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Rufus, one of our precious wethers, just came home from the vet after spending an entire week recovering from a bout of acidosis. Rumen acidosis happens in goats if their pH becomes too acidic. Goats commonly become acidotic if they have too much highly fermentable carbohydrates in their diet. We are therefore cutting back on grain feeds and adding more hay to their diet. The condition is especially prevalent in hot summer months and therefore the side-effect of dehydration can be dangerous. 

 

We noticed that Rufus was lethargic, breathing heavily and not urinating much. At first, we thought the worst and assumed he may have urinary calculi (build-up of calcium deposits in urethra). After the vet conferred with a few ruminant experts at Texas A&M our vet treated Rufus medically after taking some blood tests. This was in favor of a more radical approach — assuming he even had urinary calculi — of catheterizing him. Ultrasound and X-rays did not show any urinary blockage, so we were greatly relieved. Rumen acidosis causes pain in addition to dehydration, so the vet gave Rufus pain meds and electrolytes. These were administered after blood work and other tests proved a high acid level and dehydration. Thankfully, after his pH balance came back into normal ranges, he was eating, drinking and eliminating normally in a few days. The vet kept Rufus for close observation until they felt he had fully stabilized.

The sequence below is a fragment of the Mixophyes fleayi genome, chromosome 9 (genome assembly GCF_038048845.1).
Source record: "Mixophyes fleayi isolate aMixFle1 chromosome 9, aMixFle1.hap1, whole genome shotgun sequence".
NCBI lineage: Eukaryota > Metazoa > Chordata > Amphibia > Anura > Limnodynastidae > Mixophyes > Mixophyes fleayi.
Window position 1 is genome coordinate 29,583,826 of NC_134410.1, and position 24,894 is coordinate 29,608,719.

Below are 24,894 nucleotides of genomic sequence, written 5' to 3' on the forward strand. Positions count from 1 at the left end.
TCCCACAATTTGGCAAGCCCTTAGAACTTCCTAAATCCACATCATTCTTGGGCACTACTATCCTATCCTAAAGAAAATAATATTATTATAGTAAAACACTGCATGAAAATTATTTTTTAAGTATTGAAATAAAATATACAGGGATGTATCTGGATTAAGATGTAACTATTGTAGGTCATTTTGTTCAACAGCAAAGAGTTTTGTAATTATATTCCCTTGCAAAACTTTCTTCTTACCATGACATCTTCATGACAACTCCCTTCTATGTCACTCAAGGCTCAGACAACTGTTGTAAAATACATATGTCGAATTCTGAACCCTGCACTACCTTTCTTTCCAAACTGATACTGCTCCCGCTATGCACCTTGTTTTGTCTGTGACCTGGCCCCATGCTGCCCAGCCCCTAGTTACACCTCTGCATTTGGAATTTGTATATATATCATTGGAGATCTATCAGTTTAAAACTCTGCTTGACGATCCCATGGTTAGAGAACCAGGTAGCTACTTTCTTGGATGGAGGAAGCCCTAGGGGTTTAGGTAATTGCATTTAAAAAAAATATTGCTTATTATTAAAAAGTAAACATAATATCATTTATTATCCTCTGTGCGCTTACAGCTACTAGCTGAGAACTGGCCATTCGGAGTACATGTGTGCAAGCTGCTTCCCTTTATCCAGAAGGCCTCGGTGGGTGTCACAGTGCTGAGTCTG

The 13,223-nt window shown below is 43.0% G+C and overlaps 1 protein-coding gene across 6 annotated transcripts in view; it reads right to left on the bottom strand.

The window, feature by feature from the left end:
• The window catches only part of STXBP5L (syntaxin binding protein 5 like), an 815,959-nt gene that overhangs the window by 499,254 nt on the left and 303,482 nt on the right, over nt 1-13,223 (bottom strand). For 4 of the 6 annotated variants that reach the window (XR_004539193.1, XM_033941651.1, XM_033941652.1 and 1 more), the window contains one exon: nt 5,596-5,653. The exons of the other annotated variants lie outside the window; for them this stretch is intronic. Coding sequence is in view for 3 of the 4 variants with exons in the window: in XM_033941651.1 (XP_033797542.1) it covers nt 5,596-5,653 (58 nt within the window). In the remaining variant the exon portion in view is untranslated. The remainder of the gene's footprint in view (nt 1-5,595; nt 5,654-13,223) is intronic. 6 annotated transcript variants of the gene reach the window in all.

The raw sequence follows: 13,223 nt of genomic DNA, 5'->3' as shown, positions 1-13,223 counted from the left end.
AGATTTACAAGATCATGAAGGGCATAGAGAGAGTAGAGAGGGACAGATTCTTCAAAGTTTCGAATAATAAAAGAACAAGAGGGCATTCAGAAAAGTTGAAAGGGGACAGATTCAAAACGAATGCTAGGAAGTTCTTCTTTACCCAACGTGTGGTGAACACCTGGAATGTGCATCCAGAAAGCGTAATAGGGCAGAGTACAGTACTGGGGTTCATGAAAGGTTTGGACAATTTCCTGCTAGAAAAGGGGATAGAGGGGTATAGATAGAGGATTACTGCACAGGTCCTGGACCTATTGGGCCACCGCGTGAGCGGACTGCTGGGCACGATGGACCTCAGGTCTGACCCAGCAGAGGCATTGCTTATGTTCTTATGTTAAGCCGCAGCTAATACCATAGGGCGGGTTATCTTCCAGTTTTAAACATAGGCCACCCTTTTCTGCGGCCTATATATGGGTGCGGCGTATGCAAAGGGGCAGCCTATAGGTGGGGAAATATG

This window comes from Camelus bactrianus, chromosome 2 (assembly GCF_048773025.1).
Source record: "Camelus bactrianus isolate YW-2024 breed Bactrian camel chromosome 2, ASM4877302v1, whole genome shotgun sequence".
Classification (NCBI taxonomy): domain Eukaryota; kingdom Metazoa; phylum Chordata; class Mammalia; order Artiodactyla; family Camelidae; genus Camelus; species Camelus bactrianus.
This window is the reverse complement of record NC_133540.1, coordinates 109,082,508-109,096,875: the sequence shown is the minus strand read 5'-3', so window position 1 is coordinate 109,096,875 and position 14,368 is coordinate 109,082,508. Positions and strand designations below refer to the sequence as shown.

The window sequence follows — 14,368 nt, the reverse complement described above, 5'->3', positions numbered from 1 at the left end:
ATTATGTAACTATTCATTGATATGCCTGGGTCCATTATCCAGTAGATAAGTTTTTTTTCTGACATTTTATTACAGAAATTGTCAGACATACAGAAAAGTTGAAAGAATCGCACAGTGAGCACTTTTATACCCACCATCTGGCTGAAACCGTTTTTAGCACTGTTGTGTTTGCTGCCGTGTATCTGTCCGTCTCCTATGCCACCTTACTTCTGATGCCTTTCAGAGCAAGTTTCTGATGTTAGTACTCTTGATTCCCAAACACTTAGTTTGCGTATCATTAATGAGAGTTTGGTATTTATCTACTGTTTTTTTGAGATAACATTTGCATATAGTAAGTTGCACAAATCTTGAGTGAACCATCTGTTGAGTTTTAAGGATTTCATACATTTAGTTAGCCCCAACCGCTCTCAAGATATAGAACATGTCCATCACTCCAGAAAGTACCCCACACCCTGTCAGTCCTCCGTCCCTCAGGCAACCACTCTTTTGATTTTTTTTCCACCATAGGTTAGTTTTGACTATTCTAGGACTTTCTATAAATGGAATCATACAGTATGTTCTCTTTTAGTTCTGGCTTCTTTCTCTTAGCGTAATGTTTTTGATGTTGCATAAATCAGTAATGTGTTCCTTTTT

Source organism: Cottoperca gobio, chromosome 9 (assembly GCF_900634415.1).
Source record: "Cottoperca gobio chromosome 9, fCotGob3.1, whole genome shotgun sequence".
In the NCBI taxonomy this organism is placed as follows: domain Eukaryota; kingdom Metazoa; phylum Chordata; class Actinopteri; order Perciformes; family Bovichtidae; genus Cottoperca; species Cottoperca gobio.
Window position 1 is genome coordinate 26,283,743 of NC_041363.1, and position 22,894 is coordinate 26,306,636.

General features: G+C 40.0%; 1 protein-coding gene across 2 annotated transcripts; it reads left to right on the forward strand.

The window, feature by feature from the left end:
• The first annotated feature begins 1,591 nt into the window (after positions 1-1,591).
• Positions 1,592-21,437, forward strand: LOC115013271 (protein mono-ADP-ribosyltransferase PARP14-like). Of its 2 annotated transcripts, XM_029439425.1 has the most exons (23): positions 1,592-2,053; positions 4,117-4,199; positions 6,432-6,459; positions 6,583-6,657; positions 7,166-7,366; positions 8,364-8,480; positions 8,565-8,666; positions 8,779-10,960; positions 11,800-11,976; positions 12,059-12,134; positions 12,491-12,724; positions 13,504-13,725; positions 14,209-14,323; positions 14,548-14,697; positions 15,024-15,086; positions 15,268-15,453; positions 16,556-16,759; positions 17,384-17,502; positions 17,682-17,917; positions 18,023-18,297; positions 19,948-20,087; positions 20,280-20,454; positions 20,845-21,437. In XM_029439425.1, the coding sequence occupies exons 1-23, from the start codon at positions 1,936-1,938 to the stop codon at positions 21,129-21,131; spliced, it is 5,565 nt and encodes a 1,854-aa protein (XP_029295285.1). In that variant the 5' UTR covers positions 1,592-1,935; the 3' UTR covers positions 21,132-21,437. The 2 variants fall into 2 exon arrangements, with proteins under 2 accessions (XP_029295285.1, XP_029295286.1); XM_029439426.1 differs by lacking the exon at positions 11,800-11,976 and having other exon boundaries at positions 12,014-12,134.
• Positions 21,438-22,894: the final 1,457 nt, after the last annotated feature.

We were delighted to be able to bring him home. He loaded into the livestock trailer without any trouble. Once he disembarked from the trailer, you can hear him call out a little to his buddies as soon as he saw them. Although he was a little disoriented, once we got him through the gate and into his pasture, the others greeted him and he perked up. Interested in sponsoring Rufus? He and his mother Maria and his sister Mandy came to LGRS after continually breaking down a fence and raiding a neighbor’s garden. Apparently they had been causing enough trouble for the neighbor to threaten them so the owners brought them to the sanctuary in 2001. 

 

The one-week vet visit, lab tests, ultrasounds, x-rays, mediation and boarding were expensive – over $800. Any small donation to the sanctuary will help to defray these expenses. Rufus will thank you and so will his family!

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